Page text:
Sunday, September 4, 2011



it has been one week since race day, i have had some time to reflect, some time to be happy, some time to rip my race apart in my head and then put it back together. i have run the full gamut of emotion, not everything what i would have expected. i have felt happy, exultant, disappointed, challenged, fulfilled, motivated and various other emotions.

in case anyone who has followed my blog hasn't noticed, i sort of like my own words and fancy myself, at times, a decent writer, well, literate, at least. however, in searching for a philosophical, literary, reflection on the inner how's and why's of doing ironman i find myself completely satisfied by jordan rapp's winner's speech at this years ironman canada. he says it all, and better, frankly than i could hope for. i am glad he won, because if he hadn't, the world would have had to wait for that speech! here is a link to that full text:

the only point in rappstar's speech i verge from slightly is that he juxtaposes frankl's search for meaning with the bhudda's first noble truth; whereas i see no real difference in the two worldviews. the search for meaning, and the acceptance of the inevitability of suffering are, at least for me, the same thing. and probably a big part of the inner game of ironman.


i.) the place

once, when i was on a long run in the summer of 2010, i met an ironman athlete who told me that if you only do one ironman, it should be ironman canada. boy, she was right.

if you want to race in a place that is as epic as the ironman itself, then ironman canada is it. penticton is, quite simply, a stunning place. if you like mountains, arid desert, fruit orchards, vineyards, finger lakes and warm, dry air, then this is your place. a more grand and inspiring setting for an ironman cannot be imagined.

penticton is on fire with ironman and the level of enthusiasm and support from everyone in town, for the whole week, is simply fantastic. it is also a small town, with manageable distances, easy access to the race site, and to training sites. our house was 3 minutes from lake skaha, 10 minutes from race site, even on race morning, and less than 5 minutes from grocery stores, walmart, pharmacies, starbucks; basically everything you could possibly need was within very easy, hassle free access all week long. and it was laid back. i actually relaxed and it felt like a holiday for my family. we went to the beach every day. it was amazing.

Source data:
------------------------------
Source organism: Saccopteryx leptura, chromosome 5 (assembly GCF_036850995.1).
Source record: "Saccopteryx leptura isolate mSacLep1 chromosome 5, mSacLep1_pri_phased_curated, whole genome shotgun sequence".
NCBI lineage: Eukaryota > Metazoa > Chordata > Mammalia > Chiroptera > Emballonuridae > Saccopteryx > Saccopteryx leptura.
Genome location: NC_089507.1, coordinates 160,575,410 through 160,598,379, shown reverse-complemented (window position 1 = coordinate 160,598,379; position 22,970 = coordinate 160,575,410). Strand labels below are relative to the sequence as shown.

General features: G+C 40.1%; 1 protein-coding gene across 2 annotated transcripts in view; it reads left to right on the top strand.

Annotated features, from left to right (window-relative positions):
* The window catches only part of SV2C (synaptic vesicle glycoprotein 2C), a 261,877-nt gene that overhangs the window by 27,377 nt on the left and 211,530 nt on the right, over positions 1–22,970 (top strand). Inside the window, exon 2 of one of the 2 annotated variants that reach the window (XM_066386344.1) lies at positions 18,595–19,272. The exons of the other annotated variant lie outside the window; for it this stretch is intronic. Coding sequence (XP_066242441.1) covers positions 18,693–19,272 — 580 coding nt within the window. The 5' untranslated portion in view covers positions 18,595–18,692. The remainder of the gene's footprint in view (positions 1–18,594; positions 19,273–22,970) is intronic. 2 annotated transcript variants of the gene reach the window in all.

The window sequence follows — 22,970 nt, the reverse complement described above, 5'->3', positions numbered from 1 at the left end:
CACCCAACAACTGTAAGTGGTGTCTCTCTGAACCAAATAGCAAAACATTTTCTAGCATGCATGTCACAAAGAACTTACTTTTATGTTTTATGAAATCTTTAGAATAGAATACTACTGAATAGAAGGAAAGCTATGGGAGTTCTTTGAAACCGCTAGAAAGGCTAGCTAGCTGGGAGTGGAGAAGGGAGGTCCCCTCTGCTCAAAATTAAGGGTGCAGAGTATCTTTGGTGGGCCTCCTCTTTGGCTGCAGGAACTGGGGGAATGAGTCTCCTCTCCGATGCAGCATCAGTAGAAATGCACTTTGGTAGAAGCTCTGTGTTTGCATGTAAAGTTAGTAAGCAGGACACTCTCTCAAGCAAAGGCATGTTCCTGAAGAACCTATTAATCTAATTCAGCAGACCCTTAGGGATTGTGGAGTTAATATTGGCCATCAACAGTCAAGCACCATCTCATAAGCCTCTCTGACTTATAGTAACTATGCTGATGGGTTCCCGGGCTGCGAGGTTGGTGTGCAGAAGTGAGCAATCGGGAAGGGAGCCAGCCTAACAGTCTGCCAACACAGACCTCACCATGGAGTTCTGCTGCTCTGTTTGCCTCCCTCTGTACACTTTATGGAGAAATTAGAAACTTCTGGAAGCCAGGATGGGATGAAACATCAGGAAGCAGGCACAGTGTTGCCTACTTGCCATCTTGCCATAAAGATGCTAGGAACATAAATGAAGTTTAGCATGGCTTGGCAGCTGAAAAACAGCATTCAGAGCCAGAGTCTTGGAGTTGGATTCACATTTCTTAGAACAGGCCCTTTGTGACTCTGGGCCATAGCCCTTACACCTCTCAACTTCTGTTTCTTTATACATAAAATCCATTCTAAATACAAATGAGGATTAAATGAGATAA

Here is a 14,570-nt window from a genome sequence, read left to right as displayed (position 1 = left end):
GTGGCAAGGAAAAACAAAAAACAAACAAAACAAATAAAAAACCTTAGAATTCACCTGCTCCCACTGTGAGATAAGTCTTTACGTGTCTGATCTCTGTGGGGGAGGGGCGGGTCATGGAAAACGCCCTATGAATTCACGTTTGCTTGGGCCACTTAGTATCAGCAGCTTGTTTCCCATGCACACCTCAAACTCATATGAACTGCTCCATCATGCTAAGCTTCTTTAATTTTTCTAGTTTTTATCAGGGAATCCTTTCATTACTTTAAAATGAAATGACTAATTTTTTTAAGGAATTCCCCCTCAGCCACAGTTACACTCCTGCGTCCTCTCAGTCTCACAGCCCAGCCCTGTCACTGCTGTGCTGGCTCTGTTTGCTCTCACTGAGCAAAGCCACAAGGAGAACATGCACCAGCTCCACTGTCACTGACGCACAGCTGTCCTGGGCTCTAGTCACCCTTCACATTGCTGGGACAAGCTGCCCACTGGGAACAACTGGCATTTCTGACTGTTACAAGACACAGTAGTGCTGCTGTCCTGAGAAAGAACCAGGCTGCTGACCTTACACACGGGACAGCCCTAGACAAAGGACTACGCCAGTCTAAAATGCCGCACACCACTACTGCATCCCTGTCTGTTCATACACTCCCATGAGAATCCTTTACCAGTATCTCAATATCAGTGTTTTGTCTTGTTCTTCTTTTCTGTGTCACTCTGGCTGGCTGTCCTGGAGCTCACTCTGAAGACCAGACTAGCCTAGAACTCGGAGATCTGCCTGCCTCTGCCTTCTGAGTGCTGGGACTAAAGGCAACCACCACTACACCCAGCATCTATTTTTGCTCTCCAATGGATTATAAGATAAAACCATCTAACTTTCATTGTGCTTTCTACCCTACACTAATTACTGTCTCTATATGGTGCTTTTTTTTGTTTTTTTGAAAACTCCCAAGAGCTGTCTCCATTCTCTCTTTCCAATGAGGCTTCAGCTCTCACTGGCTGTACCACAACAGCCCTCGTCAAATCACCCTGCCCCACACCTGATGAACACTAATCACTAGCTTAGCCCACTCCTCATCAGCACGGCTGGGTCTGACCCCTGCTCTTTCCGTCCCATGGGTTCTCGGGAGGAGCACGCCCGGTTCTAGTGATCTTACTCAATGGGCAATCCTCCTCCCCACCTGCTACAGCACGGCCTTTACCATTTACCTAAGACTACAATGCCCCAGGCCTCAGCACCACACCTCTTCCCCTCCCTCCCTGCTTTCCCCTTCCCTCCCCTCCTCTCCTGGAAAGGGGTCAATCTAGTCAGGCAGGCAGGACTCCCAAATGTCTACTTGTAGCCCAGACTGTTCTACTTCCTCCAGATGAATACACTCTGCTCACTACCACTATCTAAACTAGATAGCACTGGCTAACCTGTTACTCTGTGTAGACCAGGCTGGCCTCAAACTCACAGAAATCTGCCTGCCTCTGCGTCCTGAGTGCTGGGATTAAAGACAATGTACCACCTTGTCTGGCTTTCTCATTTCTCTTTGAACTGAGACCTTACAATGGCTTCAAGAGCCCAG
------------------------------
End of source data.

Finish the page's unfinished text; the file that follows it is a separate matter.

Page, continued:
our backyard in penticton

the beach at lake skaha
is there a more beautiful setting for an ironman?

ii) race organization

next year is the 30th anniversary of ironman canada, and it feels like it. they have been doing this for 3 decades, and it shows. the kinks are sorted out. this race is not a rush-job put on by the wtc to make more money, it has history, it is one of the grand ironman races in the world, and everything about the way race week unfolds, reflects that status.

i did hear that there were some issues with water supply late in the bike course this year, but i had no issues myself. the only possible criticism i can make is that the medals this year were a tad on the small side. i did get an email from the race director this week apologizing for that and explaining it was an issue with the supplier. oh well, my ego will have to make up for the small medal size...

what makes this race exceptional, is the level of support from volunteers. they make everything easy, from checking in, to checking your bike, to transition, claiming your gear at the end, finishing, you name it, there is always a friendly volunteer right at your side giving you personal service. it is very very cool.

on the course, the aid stations are more than frequent enough on bike and run, and well stocked with whatever you want or need. they even have chicken soup broth on the run as the day wears on.

a race this size, has the potential to be an organizational nightmare. ironman canada is a pleasure to race in because it is so well organized. there is a high level of support all week, everything is clear, and all you need to do is focus on your race. what more could you ask for?

iii) race day atmosphere

i have alluded to this already. but imagine swimming and as you breath you see sun kissed mountains emerge from the lake to thousands of cheering people, music playing, your wetsuit stripped. you have personal assistance in the change tent.

swim start